Music therapy: A novel motivational approach for dually diagnosed patients

Stephen Ross, Indra Cidambi, Helen Dermatis, Jason Weinstein, Douglas Ziedonis, Serena Roth, Marc Galanter

Research output: Contribution to journalArticlepeer-review

17 Scopus citations


Co-occurring mental illness and addiction is very common and results in worse treatment outcomes compared to singly diagnosed addicted individuals. Integrated treatment for co-occurring disorders is associated with better treatment outcomes; however there is a wide range of what is included in integrated treatment. Due to patient and staff interests, integrated treatment often includes complementary and alternative therapies, including music and art therapy. There is a need to study how these approaches effect treatment engagement, retention, and outcome. This study was a prospective naturalistic non-randomized pilot study without a control group that sought to evaluate how participation in a music therapy program affected treatment outcomes for individuals with co-occurring mental illness and addiction. In summary, music therapy appears to be a novel motivational tool in a severely impaired inpatient sample of patients with co-occurring disorders. Future studies of music therapy in integrated co-occurring disorder setting should include a control group.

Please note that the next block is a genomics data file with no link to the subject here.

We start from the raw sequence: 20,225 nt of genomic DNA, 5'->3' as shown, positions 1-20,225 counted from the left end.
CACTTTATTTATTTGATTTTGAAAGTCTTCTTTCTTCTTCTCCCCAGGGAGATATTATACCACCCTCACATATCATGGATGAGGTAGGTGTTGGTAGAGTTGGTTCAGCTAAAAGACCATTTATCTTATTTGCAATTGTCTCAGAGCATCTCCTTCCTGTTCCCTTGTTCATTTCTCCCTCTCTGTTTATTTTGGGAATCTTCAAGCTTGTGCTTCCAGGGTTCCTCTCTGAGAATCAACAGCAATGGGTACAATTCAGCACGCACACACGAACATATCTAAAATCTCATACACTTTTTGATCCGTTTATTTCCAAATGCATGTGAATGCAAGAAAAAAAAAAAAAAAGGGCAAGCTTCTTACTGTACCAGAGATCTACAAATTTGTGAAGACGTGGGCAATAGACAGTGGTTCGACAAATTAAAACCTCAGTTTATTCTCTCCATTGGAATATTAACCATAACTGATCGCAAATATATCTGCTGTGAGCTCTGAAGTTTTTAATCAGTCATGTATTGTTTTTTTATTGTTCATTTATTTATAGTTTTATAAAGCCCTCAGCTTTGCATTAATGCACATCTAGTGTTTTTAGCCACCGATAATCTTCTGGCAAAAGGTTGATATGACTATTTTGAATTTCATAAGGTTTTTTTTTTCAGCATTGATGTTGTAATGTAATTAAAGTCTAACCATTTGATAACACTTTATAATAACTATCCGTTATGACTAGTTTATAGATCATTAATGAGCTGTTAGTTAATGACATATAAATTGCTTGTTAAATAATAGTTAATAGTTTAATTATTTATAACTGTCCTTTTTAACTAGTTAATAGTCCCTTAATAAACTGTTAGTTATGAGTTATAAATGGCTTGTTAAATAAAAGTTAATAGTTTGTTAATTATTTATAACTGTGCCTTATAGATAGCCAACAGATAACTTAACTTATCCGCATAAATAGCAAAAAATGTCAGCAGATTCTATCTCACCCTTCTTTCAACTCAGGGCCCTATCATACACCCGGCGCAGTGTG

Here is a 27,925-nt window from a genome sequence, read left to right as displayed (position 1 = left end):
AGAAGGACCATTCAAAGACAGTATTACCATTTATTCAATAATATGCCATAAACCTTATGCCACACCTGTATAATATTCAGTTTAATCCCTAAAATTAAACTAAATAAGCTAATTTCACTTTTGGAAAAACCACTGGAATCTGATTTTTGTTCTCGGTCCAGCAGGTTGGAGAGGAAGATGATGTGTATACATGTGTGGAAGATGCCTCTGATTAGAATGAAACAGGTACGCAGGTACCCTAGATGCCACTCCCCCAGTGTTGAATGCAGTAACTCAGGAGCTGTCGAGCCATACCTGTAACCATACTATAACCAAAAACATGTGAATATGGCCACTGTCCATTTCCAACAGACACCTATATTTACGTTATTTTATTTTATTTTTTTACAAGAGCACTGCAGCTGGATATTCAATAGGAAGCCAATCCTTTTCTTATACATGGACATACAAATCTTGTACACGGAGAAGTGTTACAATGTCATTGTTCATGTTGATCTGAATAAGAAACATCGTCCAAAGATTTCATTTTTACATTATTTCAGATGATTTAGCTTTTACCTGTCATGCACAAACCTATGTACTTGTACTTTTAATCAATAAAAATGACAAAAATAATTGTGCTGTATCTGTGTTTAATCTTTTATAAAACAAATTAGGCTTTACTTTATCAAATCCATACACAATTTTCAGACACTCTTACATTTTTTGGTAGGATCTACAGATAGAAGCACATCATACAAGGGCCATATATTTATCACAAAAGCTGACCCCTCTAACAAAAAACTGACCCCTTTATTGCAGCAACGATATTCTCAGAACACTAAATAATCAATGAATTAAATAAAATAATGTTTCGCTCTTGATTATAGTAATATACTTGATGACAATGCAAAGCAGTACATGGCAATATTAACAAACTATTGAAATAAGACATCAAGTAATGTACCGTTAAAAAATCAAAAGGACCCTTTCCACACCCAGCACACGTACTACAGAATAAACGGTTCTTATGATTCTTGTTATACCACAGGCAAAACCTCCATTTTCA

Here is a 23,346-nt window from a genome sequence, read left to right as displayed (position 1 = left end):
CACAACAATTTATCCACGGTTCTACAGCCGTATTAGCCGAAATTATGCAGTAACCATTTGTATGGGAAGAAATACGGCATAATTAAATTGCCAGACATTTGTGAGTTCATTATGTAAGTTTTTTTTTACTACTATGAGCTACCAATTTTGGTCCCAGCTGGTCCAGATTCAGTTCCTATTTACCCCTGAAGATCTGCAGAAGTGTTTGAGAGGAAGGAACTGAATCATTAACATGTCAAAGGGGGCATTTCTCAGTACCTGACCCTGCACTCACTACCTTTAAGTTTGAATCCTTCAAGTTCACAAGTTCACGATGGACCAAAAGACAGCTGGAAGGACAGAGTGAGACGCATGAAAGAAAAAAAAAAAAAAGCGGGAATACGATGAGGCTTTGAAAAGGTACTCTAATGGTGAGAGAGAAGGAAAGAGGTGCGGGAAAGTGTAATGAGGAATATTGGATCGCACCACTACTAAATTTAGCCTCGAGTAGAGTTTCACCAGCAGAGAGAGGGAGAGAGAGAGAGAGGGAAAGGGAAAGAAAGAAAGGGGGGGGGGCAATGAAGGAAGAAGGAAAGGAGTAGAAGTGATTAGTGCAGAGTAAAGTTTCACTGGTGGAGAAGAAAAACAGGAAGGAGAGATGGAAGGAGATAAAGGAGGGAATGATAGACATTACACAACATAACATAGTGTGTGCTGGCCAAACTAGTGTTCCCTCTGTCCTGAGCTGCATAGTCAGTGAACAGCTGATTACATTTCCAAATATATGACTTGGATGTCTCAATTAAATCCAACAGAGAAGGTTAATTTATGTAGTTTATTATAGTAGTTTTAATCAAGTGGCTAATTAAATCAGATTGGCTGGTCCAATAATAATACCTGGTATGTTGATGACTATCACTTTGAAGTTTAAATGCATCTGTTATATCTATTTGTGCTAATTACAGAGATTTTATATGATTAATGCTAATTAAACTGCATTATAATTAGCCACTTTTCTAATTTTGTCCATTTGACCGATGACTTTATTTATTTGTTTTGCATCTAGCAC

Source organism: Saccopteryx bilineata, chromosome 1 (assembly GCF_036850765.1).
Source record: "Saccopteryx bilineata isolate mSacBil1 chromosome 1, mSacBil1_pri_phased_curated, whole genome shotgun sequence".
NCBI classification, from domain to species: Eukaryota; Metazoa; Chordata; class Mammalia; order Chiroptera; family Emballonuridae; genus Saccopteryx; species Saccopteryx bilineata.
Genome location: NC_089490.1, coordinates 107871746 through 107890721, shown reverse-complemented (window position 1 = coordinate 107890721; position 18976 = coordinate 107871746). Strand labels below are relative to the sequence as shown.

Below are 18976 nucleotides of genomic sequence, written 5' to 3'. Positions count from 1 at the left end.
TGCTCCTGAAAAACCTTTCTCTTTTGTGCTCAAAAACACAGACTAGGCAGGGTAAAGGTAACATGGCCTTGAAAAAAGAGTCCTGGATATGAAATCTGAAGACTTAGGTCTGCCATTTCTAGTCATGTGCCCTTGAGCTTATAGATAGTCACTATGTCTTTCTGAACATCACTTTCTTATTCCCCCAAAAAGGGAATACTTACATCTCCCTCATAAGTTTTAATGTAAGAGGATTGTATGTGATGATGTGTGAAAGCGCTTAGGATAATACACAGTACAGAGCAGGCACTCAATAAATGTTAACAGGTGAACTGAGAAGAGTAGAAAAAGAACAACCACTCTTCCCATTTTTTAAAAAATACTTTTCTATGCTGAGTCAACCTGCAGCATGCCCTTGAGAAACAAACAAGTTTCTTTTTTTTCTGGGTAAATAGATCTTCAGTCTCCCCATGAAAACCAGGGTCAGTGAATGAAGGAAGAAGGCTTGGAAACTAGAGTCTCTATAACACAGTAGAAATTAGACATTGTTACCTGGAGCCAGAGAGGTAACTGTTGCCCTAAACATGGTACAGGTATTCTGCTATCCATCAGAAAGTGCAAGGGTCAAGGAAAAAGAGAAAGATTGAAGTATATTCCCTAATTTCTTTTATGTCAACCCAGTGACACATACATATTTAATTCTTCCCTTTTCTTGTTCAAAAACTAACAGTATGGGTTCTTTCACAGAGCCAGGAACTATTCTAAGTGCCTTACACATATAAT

Original languageEnglish (US)
Pages (from-to)41-53
Number of pages13
JournalJournal of Addictive Diseases
Issue number1
StatePublished - Feb 27 2008
Externally publishedYes


  • Addiction
  • Integrated treatment
  • Mental illness
  • Music therapy

ASJC Scopus subject areas

  • Medicine (miscellaneous)
  • Clinical Psychology
  • Psychiatry and Mental health


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